We have been fortunate; we have had the support of the bishops. And since the
Vatican Council, this understanding — they call it “enculturation”,
Christian life should be acculturated, should adopt the culture of the country
— is now accepted everywhere. So on the whole we get good support.
When I was entering the
meditation hall, I saw a sign saying there is no entry unless one is initiated.
Can you explain what this means?
Yes… that is rather particular. One of the Brothers here gives courses
in meditation — usually five or ten days — and he doesn’t
like people wandering in… people should take the whole course and be initiated
into his method of meditation. Normally everybody is welcome.
Does that mean the Brothers
take on disciples and are regarded as gurus as in the Indian tradition?
Yes… this Brother in particular. He comes from a traditional Catholic
family but since he came here has learned yoga and is now a master of yoga. He has written a good book: Yoga and Contemplation… he has
developed a method of yogic meditation using the Prayer of Jesus in the Eastern
Church as the base. He has disciples from here and abroad.
Father, during your talk
you spoke of the positive aspect of incidents which are usually regarded as
As the whole world comes from God-Brahman, He is present in every particle
of matter, in every living thing, in every human situation. But we judge things
from a limited point of view so sometimes it seems to us this is an accident,
this a disaster… if we could see everything in the light of Brahman, the Eternal Reality, we would
see everything has a positive meaning. The art of life is to see that which
appears to be bad or evil as in fact something positive working. This understanding
can bring a transformation in one’s life.
Is this approach taught
in the Christian tradition also?
Yes, I would say so. What has come to me gradually is the belief that the Hindu
tradition in the Upanishads and Bhagavad Gita particularly is fundamentally
the same as the Christian tradition. There are different ways of expression,
but behind it all I discern the same fundamental doctrine. I also explained
that some think Hinduism pantheistic, some monistic,
and some politheistic. All those elements are present. But if you go deep enough
you discover something beyond that which I express in the terms Total Immanence
and Total Transcendence. That is both Christian and Hindu.
Another point was your
interpretation of the Hindu rite attached to taking food.
In the Hindu tradition every action should be a sacrifice. Sacrifice is the
center of the universe; everything comes from above, we receive it, and it has
to return. That is called turning the wheel of the law, the dharmachakra. Sin is when we appropriate something
and say we can do what we like… This is how we separate ourselves from
the cosmic order. Sacrifice preserves the cosmic order. That concept should
be present in everything: when we build a house, undertake a journey, take a
bath, eat food — we always relate to the Transcendent Reality. That’s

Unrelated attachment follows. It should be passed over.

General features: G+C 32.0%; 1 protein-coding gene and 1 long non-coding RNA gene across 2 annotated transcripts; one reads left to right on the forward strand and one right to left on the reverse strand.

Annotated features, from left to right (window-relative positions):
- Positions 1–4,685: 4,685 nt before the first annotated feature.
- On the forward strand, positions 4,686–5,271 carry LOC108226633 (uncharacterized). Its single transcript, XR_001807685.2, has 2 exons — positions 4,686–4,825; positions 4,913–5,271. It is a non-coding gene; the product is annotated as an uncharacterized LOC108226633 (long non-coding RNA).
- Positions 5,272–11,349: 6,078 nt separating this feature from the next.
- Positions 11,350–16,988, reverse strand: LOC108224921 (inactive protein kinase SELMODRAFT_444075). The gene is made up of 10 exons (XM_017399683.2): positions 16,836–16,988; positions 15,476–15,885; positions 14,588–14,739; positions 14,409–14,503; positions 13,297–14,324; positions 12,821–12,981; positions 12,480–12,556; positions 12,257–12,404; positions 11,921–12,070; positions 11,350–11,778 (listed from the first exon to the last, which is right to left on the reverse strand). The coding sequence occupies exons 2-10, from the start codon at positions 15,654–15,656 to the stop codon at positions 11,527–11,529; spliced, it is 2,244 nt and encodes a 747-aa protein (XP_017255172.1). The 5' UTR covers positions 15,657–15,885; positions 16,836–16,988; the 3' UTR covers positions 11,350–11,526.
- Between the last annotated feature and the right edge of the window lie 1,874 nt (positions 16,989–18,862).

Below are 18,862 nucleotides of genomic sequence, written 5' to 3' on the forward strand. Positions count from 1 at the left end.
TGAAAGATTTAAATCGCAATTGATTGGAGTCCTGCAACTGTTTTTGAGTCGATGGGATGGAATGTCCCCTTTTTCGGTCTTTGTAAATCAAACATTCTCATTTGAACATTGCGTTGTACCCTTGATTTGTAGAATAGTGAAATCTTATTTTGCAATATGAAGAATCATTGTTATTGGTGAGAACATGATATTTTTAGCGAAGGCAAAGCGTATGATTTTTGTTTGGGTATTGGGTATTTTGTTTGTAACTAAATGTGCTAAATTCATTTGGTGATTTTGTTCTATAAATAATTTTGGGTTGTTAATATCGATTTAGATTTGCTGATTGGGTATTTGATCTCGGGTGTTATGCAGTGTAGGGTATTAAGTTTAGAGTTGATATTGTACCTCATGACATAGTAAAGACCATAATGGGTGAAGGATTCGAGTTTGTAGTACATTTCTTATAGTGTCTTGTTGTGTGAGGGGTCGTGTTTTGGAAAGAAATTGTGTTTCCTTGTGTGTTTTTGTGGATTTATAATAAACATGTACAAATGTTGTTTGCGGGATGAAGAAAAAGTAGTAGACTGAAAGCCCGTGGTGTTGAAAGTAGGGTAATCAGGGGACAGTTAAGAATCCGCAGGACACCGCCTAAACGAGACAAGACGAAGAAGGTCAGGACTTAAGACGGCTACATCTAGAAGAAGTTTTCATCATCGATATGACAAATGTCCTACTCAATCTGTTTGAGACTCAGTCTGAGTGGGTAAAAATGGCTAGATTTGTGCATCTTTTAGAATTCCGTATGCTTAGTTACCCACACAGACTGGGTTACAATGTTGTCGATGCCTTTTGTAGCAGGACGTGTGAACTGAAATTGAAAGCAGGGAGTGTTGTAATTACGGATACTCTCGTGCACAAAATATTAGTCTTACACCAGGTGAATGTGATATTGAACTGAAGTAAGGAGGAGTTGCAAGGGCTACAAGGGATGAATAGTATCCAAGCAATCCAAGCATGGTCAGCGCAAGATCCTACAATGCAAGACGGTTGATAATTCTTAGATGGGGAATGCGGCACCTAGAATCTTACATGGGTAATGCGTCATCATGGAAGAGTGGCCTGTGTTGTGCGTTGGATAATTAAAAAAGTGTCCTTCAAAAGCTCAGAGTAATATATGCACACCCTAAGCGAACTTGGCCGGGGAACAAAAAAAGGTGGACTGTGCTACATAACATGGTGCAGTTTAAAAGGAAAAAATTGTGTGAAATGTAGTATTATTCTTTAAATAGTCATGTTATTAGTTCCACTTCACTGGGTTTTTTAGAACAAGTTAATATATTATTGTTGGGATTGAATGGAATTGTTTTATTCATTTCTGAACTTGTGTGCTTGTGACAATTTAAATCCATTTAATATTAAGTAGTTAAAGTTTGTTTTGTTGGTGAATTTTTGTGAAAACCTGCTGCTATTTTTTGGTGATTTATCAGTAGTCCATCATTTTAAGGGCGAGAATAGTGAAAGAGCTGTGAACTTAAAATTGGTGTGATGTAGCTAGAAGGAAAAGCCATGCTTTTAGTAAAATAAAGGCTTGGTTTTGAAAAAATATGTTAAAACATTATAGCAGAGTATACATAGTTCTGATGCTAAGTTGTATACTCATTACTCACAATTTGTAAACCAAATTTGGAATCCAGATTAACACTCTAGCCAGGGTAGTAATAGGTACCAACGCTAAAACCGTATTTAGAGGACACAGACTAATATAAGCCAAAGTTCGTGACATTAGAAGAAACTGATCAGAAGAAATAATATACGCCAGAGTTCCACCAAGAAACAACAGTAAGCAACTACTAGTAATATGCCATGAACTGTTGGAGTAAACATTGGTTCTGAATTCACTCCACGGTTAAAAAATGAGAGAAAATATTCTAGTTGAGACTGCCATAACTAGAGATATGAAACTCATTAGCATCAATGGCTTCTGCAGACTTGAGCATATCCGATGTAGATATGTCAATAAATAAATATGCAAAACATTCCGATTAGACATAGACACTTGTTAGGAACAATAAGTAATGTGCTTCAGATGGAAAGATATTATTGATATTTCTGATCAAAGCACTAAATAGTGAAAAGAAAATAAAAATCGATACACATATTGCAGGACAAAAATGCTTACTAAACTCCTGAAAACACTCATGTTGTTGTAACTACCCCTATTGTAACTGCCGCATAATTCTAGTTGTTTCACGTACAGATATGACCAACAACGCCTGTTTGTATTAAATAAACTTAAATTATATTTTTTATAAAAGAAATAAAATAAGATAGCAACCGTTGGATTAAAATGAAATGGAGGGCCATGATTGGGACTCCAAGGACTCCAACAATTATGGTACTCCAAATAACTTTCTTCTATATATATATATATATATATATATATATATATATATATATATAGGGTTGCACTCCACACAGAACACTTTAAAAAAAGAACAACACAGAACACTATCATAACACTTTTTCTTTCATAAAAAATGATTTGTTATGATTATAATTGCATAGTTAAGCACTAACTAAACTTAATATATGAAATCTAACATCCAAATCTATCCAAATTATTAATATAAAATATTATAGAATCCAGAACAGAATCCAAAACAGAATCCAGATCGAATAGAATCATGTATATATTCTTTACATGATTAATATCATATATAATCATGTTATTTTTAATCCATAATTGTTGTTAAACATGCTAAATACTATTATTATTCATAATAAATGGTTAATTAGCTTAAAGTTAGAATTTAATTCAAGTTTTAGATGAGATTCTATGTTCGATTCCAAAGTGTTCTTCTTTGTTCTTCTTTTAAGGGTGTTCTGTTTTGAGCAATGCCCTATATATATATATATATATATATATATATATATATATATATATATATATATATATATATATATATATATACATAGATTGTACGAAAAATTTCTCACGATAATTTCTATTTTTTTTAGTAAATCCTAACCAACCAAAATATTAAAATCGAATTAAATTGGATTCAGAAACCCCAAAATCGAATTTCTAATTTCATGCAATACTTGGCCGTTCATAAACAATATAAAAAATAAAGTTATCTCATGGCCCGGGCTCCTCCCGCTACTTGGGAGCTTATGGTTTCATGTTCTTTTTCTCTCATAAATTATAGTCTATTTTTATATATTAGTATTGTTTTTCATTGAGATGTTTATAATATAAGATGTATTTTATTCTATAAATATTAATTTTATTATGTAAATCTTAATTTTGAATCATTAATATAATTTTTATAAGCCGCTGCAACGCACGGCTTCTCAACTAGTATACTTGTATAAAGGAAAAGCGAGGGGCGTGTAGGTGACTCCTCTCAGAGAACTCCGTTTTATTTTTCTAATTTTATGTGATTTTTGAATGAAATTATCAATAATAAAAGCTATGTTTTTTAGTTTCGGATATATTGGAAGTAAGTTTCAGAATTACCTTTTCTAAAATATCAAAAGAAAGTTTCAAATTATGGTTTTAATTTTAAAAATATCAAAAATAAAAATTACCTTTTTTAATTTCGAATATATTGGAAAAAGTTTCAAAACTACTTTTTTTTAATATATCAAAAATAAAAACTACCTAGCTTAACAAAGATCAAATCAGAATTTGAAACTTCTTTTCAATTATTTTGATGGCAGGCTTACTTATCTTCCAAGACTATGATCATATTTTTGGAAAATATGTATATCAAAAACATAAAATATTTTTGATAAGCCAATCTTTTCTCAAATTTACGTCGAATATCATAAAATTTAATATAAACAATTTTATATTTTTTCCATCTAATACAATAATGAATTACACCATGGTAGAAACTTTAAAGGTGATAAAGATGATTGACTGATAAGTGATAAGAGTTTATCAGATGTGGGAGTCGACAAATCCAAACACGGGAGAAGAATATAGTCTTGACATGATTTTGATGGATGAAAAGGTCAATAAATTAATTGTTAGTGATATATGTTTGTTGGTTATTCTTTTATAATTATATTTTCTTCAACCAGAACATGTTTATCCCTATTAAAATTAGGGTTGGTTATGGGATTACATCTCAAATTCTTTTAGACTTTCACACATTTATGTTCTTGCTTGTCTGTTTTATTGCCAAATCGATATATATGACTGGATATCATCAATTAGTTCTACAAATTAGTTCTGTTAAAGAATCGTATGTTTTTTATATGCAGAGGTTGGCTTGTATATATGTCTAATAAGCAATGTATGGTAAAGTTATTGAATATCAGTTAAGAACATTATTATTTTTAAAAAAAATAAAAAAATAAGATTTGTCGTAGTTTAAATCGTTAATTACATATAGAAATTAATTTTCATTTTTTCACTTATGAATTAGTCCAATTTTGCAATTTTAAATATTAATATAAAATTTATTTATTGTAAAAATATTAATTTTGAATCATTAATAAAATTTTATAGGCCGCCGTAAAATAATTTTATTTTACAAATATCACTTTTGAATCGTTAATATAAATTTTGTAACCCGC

why I explained that normally a devout Hindu has his food served on a banana
leaf — it’s very simple, very beautiful — then he pours water
round it and purifies the space. Then the food is offered to God, eaten, and
in consuming it, it’s burned in the fire within, making it an offering
to God. So every meal should be a conscious sacrifice: we receive it and return
In all the years you
have lived in India, Father, you must have seen many Westerners looking for
a way out of the darkness.
Yes… we certainly get a great many here. Most are in search, very seriously,
I think. Many have Christian backgrounds but have been to Ashrams. I have seen
people who have not been to Mass or practiced any religion for years. But they
are seeking God, they are seeking some inner experience. When they find meditation
and the search for God within a Christian context, quite spontaneously they
come back to it.
Father, how much importance
do you put on having a living guru? In India it’s part of the
tradition, whereas in the West it is not.
We have in the West the tradition of the spiritual Father, and in the early
days of the monks of the desert, the abba, the spiritual Father. He was like
the guru; it was the norm to go to him. It
has remained a tradition in the Church but not to the same extent as it is here.
We rely more on the tradition of the Church, the sacraments, the Biblical teaching
and so on. We may have one who interprets it for us, but not necessarily. For
Hindus, in seems you need a particular guru to teach you, to help you gain enlightenment.
What do you consider
I explain it like this. There are three levels of reality: the physical world
in which we are involved, the psychological world – the world of the soul,
mind, thought, will, desire: but that reality is constituted by this body-soul,
the mind and matter. But in the Oriental and ancient Christian tradition there
is a sphere beyond body and mind. That is called
atman in Sanskrit
and pneuma by St. Paul – the spirit. For me enlightenment is to go beyond
the body, the senses, the mind, and to awaken to the inner spirit — the
atman within. That is the goal of humanity.
Have you been influenced
by any of the great Indian sadhus
I have seen some of the living teachers but those who influenced me most deeply
all died before I came here. One was Sri
Aurobindo. For many years I studied his writings — they have a profound
influence. I found him nearer to the Christian idea than any other Hindu writer,
and so his doctrine became almost part of my own thinking. I was also greatly
influenced by Sri
Ramana Maharshi. I regard him as the most authentic Hindu saint, a man of utter
purity who had realized Brahman. I visited his Ashram and the
Aurobindo Ashram; both have had a considerable influence on me. There’s